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Jaguars owner Shad Khan says $1.4 billion stadium renovation won't sit well with 'Debbie Downers'

Shad Khan in a black suit and a black tie with white flowers on it stands on a field.
Gary McCullough
/
AP
FILE - Jacksonville Jaguars owner Shad Khan on the field before an NFL football game against the Miami Dolphins at Tottenham Hotspur Stadium in London, Sunday, Oct. 17, 2021. Jacksonville approved a $1.4 billion “stadium of the future” renovation for the Jaguars. On Tuesday, June 26,2024, the proposal passed by a 14-1 vote. It calls for a 55-45% financial split, with each side contributing $625 million to the $1.25 billion build. Jacksonville, which won’t levy any new taxes to fund the rebuild, would chip in another $150 million in deferred maintenance to get EverBank Stadium ready for construction in 2026. (AP Photo/Gary McCullough, File)

The proposed 63,000-seat, open-air stadium includes a translucent covering that’s similar to SoFi Stadium in Los Angeles.

Jacksonville Jaguars owner Shad Khan could have taken a chest-thumping victory lap Wednesday.

He bought an NFL franchise in 2012 that was the laughingstock of the league, one that had tarps covering seats and was preparing to potentially play several home games annually in nearby Orlando. Khan told anyone who would listen that he wanted the team to find success in Jacksonville.

No one believed him.

Relocation rumors switched to Los Angeles and then London and eventually St. Louis.

So years later, with the city approving a $1.4 billion “stadium of the future” renovation for the Jaguars, Khan had a chance to take shots at all the naysayers. He took the high road — for the most part anyway.

“I don’t get any joy out of proving people wrong,” Khan said Wednesday. “They can reflect and move on. But actions always speak louder than words. And from Day 1, it’s been like judge us by our actions.

"Definitely for the ‘Debbie Downers,’ (Tuesday) night was not a good night."

The proposal passed by a 14-1 vote. It calls for a 55-45% financial split, with each side contributing $625 million to the $1.25 billion build. Jacksonville, which won’t levy any new taxes to fund the rebuild, would chip in another $150 million in deferred maintenance to get EverBank Stadium ready for construction in 2026.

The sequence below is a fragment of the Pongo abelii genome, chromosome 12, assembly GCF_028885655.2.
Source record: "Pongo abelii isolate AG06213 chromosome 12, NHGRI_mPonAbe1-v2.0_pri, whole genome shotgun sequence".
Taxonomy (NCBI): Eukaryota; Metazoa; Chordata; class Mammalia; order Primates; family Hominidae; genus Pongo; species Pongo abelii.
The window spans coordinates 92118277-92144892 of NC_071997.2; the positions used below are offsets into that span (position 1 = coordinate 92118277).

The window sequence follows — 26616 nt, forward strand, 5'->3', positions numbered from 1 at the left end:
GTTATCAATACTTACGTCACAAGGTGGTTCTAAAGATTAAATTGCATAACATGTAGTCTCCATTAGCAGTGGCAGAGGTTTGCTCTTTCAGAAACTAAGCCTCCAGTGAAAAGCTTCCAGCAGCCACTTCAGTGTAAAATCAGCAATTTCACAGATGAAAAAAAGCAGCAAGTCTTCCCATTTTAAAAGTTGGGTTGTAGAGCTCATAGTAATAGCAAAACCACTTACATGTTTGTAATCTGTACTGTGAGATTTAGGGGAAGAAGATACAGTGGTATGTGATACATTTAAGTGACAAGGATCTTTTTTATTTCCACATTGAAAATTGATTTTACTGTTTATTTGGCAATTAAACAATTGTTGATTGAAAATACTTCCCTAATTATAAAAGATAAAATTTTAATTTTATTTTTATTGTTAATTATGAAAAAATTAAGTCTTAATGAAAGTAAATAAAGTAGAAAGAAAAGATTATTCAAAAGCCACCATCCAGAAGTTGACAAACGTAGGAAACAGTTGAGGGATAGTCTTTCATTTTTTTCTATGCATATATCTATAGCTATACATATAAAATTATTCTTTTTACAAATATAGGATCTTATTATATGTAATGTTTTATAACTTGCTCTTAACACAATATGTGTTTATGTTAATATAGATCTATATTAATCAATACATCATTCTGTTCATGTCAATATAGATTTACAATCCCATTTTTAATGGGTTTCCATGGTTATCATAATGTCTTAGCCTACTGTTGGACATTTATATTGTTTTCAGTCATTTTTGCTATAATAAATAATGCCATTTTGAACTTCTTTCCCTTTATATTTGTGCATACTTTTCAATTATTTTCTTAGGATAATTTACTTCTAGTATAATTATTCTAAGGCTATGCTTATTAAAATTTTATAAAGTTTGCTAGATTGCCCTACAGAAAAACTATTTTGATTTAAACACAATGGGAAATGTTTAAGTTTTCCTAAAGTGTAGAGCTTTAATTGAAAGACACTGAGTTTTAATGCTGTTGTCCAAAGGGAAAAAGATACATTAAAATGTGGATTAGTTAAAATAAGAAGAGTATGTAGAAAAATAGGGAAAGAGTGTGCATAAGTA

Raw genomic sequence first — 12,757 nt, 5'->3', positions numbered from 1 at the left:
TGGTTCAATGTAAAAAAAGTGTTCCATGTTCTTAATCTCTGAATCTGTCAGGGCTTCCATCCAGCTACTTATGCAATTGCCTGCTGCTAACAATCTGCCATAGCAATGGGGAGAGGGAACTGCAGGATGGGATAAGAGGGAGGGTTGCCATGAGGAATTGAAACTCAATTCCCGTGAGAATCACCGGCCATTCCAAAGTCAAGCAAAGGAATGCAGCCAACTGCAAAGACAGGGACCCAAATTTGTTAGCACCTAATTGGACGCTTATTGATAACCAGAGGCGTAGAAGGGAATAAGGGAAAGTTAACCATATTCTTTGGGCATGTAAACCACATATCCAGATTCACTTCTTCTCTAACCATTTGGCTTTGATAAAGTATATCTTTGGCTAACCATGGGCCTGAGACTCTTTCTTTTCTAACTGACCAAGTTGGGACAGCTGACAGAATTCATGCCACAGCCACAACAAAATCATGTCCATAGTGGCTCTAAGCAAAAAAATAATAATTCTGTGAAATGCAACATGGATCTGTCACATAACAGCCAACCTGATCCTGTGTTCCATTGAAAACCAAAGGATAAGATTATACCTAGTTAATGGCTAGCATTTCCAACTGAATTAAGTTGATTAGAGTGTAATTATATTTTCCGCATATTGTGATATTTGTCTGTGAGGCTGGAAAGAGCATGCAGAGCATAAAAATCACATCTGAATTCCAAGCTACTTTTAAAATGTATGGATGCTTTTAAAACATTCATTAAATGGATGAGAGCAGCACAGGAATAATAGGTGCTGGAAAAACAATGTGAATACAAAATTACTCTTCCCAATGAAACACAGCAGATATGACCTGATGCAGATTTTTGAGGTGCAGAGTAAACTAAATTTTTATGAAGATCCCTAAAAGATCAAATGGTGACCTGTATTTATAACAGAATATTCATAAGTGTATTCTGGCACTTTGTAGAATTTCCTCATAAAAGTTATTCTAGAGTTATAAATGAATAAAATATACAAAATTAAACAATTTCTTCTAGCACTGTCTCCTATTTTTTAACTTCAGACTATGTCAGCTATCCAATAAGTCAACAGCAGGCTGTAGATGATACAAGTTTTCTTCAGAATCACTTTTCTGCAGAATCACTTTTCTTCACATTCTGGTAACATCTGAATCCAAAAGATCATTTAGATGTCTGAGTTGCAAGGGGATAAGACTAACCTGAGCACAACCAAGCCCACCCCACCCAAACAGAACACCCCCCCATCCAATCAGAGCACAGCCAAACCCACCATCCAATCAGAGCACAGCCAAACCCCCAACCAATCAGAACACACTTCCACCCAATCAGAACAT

The Jaguars would play in front of a reduced capacity (no upper deck) in 2026 and then host home games in Gainesville or Orlando the following year.

The proposal includes a 30-year lease, a non-relocation agreement and a provision that limits the number of games the Jaguars can play outside Jacksonville.

“Everyone wants to doubt Jacksonville, and as of (Tuesday) night, that should no longer be the case.”
Shad Khan

Khan and team president Mark Lamping first started looking at stadium upgrades in 2016, with Khan prioritizing an organic and unique shape “that would be timeless,” he said.

The project became fast-tracked last year after new Jacksonville Mayor Donna Deegan took office. She spearheaded the city’s side of negotiations.

“Unlike Shad, I do enjoy proving people wrong,” said Deegan, who grew up in Jacksonville and was a news anchor when Jacksonville originally got the franchise in 1993. “I have been very petty in this process, saving every article, every negative tweet, every ‘no way you’re ever going to get this done.’ I’ve saved them all, and I’m relishing that today.”

The Jaguars agreed to take on all construction cost overruns, assume day-to-day operations of the stadium and bear 80.4% of game day expenses moving forward.

The proposed 63,000-seat, open-air stadium includes a translucent covering that’s similar to SoFi Stadium in Los Angeles. It’s expected to keep out rain and lower outside temperatures by 15 degrees.

Capacity could be expanded to 71,500 to accommodate the annual Florida-Georgia rivalry, the Gator Bowl, a College Football Playoff game or the Final Four. Pools and a party deck would remain in the north end zone.

It’s the latest addition to Khan’s NFL ownership legacy. He has now contributed roughly $1.3 billion to the city, including $301.2 million for an ongoing shipyards project, $119 million toward a community benefits agreement that was passed along with the stadium renovation, $108.7 million in previous stadium upgrades, $80 million for a practice facility and $30 million donated to various charities.

Yet, everyone assumed he wanted to move the small-market franchise.

“Everyone wants to doubt Jacksonville, and as of (Tuesday) night, that should no longer be the case,” Khan said. “People can move on with other stuff. Not a good day for the Doubting Thomases. We did something very significant, but we got to remember our journey to last night’s historic night was long.”